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Tampa Review – 2005

I had a sense of déjà vu while reading The Tampa Review. I held the large slim 7×11 hardcover and remembered beautifully illustrated fairy tales books from my childhood. Although The Tampa Review is not filled with whimsical tales, the cover artwork by Florida artist James Rosenquist along with the black and white photos in the journal creates a book of beauty.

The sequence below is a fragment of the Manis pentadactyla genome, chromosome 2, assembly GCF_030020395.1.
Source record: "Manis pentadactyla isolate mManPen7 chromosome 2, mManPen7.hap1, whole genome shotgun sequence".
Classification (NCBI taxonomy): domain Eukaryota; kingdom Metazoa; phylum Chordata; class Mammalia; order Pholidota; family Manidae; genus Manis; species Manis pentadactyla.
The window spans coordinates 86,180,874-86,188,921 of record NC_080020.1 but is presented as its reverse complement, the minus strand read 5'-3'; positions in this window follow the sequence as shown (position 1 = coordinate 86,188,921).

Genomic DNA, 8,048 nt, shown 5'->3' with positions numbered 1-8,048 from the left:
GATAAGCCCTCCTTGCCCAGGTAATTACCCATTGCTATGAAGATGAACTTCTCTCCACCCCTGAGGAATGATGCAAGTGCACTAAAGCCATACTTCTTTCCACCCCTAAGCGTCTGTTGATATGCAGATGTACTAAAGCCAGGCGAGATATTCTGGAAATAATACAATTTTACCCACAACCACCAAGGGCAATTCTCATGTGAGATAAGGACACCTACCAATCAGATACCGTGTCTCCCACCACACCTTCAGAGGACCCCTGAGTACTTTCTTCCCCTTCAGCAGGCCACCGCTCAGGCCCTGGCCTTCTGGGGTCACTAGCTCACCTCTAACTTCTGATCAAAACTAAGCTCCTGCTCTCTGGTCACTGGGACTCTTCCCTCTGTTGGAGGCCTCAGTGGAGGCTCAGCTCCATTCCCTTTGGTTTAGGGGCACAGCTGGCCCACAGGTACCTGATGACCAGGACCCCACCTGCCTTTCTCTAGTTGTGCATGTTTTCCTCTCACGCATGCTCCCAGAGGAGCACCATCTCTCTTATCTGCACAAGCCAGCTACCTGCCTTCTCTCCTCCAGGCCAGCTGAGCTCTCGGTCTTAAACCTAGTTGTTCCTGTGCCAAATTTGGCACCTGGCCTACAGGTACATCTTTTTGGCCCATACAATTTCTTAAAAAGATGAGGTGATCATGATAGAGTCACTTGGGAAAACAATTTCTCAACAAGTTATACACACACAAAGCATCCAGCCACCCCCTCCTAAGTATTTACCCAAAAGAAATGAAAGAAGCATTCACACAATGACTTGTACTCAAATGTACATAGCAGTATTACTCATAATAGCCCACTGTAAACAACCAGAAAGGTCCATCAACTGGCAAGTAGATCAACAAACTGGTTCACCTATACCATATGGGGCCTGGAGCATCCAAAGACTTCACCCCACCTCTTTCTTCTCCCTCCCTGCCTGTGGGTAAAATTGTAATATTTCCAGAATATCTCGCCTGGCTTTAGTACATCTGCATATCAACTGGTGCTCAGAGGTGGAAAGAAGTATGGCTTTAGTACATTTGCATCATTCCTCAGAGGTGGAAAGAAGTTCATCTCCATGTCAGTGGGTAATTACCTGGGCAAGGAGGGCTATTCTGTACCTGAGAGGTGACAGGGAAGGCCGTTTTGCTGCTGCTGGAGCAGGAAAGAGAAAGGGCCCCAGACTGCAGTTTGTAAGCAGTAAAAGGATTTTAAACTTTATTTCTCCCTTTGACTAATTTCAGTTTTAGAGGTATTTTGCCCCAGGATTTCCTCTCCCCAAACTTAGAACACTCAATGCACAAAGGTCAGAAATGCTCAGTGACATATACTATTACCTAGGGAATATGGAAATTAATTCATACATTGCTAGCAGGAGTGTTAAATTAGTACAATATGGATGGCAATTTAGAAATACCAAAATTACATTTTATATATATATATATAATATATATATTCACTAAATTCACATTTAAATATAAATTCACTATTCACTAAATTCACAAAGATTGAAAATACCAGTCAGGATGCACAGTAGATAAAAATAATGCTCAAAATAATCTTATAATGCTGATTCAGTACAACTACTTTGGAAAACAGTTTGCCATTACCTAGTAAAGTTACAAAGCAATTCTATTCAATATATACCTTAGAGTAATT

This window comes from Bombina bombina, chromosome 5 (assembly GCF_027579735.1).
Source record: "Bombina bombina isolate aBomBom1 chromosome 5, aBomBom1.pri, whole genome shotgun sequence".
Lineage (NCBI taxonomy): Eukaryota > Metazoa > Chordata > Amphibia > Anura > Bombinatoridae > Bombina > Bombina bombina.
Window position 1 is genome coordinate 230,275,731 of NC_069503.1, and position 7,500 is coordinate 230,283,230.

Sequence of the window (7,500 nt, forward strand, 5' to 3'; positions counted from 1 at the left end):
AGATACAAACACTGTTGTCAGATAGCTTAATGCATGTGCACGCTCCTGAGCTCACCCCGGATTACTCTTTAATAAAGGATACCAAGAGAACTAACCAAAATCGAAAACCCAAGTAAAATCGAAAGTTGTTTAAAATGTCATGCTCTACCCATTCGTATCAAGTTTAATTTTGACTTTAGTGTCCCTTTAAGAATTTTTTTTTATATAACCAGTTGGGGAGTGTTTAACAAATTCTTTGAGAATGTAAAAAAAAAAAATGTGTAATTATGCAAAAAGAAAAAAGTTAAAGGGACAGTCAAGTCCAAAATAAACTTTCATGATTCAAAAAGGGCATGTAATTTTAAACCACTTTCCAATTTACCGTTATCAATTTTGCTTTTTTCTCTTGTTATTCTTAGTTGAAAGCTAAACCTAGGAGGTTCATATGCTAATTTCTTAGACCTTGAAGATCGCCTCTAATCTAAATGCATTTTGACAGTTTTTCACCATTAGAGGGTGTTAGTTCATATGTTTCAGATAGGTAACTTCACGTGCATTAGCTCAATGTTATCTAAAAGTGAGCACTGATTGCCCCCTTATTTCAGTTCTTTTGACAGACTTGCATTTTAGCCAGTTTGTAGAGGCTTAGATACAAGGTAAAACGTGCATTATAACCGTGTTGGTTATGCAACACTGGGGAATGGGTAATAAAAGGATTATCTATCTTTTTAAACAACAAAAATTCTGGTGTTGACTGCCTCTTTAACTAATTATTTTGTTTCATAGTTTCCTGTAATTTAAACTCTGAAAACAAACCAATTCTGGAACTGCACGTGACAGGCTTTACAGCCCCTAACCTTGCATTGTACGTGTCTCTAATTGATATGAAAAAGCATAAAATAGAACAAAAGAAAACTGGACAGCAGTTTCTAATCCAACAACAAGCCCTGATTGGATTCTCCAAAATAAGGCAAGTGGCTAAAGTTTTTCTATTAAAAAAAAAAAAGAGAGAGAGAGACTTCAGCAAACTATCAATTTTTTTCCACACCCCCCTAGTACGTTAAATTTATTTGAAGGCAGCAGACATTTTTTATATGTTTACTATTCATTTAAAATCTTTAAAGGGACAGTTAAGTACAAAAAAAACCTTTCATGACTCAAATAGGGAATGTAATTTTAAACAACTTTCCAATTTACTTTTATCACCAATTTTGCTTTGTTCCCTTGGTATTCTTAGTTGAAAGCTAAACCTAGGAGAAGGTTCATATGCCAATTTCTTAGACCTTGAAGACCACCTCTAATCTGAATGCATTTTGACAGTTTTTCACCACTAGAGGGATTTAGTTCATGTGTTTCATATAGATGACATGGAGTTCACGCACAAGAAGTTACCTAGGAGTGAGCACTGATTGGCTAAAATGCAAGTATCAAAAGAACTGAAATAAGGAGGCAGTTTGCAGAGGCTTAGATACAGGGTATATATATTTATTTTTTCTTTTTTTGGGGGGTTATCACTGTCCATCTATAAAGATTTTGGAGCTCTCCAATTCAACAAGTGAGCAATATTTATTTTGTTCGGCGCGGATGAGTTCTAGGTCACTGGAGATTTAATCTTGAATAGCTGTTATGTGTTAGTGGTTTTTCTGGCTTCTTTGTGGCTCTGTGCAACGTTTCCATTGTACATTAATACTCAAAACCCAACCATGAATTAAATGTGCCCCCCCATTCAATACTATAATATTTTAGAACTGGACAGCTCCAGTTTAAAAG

I had a sense of déjà vu while reading The Tampa Review. I held the large slim 7×11 hardcover and remembered beautifully illustrated fairy tales books from my childhood. Although The Tampa Review is not filled with whimsical tales, the cover artwork by Florida artist James Rosenquist along with the black and white photos in the journal creates a book of beauty. The unusual format also sends a subtle message that the journal should be treasured and enjoyed over and over again. The journal opens with Patrick J. Murphy’s “Night Fishing,” a story about young boy who defies his new stepfather’s rules and takes a skiff out deep sea fishing. Instead of returning home with a fishing trophy, the boy catches and kills a giant ray. This unexpected disappointment and tragedy mirrors his own life as his father is replaced with another man. Another interesting regional work is Marcia Fairbanks’ “The Ghost Orchid of Fakahatchee.” The author searches for the allusive “ghost orchid” made famous by the movie Adaptation and Susan Orlean’s book about an orchid thief. The non-regional works are all solid pieces of writing reflecting other areas of the country and other dreams. W. Scott Olsen’s piece “The Joy of Beginning” heads out onto the Alaska Highway. Rafael Perez Estrada’s poem, “The Enterprising Young Man,” shows the stature gained by a young Bangladesh man who sells his kidney to a New Yorker. “Lessons,” a short story by James S. Proffitt, portrays a man who can’t find home—geographically and mentally. 

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